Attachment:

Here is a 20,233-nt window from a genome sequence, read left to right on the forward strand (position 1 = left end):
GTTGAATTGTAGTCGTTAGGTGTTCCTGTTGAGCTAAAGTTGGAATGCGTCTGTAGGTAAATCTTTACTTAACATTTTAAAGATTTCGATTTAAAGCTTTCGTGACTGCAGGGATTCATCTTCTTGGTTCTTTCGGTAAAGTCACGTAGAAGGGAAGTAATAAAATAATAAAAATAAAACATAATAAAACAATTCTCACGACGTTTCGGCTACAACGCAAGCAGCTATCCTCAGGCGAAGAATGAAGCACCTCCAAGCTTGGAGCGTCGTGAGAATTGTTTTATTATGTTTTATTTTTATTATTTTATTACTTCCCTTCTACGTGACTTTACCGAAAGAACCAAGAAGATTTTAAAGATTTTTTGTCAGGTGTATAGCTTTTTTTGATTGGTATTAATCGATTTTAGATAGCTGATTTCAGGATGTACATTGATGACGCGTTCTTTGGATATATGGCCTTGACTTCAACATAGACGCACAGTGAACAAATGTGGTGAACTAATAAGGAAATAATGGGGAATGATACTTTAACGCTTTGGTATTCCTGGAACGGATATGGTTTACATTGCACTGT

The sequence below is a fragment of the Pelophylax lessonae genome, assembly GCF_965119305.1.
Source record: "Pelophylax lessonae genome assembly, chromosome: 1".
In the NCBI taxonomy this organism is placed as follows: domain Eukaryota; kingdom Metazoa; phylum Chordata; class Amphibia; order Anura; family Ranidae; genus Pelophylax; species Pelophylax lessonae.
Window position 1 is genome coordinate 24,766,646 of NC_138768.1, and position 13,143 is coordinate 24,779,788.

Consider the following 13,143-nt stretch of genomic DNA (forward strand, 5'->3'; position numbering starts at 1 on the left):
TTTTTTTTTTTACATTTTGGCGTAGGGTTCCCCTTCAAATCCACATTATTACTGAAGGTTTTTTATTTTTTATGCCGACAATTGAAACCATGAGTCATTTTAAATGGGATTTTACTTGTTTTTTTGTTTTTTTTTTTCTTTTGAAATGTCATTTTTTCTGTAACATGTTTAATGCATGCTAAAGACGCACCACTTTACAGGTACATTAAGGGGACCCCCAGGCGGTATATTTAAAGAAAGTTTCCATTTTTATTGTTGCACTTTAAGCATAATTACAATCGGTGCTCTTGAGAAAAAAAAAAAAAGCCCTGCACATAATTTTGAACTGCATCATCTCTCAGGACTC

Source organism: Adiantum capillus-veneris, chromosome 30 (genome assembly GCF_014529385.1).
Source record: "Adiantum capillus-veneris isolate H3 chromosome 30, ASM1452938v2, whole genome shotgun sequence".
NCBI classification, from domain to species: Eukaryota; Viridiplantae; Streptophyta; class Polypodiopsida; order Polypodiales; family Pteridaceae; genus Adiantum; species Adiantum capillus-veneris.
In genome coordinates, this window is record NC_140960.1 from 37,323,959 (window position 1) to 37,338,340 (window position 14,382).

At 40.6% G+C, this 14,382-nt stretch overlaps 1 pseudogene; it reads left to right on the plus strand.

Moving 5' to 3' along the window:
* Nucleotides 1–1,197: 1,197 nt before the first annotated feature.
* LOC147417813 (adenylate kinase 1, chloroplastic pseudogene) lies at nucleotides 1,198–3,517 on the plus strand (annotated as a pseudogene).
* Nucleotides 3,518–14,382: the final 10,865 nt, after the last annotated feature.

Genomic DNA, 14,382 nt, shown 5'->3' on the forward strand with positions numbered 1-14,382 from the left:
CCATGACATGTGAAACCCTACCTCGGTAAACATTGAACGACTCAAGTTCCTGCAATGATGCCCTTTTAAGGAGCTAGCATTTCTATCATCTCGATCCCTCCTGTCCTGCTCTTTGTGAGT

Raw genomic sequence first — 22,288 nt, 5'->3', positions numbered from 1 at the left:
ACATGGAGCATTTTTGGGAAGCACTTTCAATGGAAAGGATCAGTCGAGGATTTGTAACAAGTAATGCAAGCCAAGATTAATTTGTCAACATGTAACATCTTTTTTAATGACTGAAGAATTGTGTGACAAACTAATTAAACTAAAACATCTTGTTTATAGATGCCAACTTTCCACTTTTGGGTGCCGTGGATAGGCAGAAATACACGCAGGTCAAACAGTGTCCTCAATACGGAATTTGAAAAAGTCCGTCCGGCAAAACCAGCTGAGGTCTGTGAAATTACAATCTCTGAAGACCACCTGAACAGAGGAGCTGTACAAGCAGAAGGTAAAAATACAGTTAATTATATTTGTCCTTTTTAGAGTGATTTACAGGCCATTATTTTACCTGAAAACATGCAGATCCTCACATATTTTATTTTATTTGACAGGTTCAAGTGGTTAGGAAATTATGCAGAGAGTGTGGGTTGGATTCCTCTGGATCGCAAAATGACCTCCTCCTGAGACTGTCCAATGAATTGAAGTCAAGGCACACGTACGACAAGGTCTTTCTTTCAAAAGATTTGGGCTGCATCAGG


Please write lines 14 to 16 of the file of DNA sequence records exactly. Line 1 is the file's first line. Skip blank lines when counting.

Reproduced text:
Moving 5' to 3' along the window:
* Nucleotides 1–1,197: 1,197 nt before the first annotated feature.
* LOC147417813 (adenylate kinase 1, chloroplastic pseudogene) lies at nucleotides 1,198–3,517 on the plus strand (annotated as a pseudogene).